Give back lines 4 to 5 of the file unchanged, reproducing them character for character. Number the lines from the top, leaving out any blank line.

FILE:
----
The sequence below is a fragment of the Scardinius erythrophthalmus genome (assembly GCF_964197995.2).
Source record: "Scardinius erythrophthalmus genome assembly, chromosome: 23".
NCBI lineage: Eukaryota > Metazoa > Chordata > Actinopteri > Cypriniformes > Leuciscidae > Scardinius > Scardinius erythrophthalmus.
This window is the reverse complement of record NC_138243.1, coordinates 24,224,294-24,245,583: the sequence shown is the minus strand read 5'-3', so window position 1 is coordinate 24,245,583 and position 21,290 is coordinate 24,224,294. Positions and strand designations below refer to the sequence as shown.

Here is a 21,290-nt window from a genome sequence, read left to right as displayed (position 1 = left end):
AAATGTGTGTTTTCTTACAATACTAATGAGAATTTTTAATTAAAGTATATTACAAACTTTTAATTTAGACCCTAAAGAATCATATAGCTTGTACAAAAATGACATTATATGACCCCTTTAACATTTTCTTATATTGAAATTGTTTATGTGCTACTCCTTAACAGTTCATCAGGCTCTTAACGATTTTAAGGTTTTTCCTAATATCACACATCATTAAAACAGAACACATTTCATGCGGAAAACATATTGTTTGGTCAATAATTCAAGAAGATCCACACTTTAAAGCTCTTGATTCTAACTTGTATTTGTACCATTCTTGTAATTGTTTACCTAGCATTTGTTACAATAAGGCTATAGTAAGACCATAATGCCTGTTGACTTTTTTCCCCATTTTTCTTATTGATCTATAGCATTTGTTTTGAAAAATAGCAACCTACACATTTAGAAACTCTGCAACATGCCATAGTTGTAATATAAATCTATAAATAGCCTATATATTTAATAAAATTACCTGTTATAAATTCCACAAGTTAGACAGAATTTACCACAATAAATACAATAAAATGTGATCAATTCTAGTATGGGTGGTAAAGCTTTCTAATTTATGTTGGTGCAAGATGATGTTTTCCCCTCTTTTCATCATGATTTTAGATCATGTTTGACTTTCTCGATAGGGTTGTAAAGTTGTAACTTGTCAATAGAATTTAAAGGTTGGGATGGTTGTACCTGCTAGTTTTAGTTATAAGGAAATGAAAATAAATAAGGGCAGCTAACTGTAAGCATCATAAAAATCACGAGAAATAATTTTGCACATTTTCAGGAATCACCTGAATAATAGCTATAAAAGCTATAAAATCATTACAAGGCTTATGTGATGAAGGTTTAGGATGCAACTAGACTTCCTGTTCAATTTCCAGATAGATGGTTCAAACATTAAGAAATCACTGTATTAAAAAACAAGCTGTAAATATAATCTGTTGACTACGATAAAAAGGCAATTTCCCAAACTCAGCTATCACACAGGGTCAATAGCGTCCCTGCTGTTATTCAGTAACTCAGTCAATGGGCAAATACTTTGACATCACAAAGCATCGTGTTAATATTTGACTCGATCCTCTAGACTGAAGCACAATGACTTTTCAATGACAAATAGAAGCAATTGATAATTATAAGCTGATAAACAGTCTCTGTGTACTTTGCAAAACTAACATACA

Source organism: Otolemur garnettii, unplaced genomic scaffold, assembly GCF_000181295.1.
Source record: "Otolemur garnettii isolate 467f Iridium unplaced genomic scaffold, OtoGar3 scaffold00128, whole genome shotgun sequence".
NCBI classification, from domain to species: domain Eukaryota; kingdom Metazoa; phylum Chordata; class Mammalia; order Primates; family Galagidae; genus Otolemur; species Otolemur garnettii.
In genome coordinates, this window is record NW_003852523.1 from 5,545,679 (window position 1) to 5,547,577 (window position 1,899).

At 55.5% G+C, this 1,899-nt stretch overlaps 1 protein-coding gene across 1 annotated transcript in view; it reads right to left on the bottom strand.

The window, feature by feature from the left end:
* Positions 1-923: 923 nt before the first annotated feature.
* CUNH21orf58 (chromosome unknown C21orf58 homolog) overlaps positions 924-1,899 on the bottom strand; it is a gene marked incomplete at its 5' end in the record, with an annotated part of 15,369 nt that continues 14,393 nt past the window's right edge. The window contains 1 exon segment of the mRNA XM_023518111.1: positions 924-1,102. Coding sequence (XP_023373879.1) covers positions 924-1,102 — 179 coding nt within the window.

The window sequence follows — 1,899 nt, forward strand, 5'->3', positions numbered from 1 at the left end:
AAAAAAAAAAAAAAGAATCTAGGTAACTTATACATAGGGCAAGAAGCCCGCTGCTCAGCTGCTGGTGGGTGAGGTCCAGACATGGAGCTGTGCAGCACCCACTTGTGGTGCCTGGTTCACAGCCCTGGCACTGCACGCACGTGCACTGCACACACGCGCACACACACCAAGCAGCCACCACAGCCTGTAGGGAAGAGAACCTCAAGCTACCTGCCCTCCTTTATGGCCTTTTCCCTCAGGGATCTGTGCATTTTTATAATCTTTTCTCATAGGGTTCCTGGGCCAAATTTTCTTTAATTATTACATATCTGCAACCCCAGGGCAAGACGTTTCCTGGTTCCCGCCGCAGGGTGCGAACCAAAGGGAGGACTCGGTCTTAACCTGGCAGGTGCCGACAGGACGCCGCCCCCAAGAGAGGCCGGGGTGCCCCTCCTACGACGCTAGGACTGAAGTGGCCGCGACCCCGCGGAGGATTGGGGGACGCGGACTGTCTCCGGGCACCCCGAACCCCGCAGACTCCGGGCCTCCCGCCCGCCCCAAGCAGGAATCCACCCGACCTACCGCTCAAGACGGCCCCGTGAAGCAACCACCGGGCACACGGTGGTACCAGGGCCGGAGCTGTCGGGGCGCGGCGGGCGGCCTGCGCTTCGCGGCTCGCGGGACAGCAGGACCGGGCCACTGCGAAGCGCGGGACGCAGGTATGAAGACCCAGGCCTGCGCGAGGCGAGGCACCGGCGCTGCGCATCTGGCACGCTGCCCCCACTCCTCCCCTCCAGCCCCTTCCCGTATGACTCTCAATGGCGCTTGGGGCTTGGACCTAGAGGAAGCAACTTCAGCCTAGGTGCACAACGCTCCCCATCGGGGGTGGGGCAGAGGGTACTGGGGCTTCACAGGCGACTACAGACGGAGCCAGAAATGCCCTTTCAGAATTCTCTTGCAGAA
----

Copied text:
This window is the reverse complement of record NC_138243.1, coordinates 24,224,294-24,245,583: the sequence shown is the minus strand read 5'-3', so window position 1 is coordinate 24,245,583 and position 21,290 is coordinate 24,224,294. Positions and strand designations below refer to the sequence as shown.

Here is a 21,290-nt window from a genome sequence, read left to right as displayed (position 1 = left end):